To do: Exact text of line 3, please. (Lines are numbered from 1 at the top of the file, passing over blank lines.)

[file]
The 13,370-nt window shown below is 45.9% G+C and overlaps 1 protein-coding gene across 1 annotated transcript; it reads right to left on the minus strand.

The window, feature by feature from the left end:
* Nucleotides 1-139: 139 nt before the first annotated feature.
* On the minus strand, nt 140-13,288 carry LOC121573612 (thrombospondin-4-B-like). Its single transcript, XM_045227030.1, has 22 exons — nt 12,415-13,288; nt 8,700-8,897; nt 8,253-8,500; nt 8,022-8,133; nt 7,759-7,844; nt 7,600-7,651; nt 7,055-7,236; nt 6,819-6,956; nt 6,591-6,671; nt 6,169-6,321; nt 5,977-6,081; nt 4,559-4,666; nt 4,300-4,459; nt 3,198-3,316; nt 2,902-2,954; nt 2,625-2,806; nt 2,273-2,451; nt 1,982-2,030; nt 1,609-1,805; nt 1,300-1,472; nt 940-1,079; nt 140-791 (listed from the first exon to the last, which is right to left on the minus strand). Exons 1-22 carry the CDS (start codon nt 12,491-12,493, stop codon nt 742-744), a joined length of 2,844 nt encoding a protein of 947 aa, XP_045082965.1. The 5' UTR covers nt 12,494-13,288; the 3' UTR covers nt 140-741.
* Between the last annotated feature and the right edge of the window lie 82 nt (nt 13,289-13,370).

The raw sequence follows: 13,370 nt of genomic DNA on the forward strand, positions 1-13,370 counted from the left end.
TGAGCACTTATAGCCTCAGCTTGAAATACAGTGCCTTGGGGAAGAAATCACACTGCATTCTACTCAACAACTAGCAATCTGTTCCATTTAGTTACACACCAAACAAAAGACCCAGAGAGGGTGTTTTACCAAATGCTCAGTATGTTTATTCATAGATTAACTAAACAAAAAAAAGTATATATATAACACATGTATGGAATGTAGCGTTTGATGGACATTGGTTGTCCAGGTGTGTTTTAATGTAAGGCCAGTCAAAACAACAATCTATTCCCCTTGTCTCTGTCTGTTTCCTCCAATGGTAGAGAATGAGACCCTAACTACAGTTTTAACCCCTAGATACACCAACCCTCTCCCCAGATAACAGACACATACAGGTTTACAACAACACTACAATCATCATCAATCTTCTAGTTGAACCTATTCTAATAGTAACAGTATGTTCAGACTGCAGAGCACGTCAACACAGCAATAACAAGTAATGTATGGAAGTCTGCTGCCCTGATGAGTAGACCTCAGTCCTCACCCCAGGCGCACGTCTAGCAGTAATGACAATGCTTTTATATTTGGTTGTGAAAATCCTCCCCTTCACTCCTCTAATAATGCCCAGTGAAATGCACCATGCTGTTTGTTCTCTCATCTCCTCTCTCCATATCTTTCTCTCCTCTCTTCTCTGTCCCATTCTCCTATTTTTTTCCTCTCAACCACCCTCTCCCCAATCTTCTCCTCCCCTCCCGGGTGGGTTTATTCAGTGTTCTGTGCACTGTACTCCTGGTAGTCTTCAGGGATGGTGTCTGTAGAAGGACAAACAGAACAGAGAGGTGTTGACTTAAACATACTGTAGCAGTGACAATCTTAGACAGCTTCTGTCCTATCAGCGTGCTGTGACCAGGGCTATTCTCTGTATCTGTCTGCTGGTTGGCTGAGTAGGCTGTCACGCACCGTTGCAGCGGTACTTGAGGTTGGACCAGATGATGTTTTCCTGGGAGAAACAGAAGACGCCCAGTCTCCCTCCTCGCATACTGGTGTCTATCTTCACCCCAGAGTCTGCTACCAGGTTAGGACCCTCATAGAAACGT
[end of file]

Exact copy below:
* Nucleotides 1-139: 139 nt before the first annotated feature.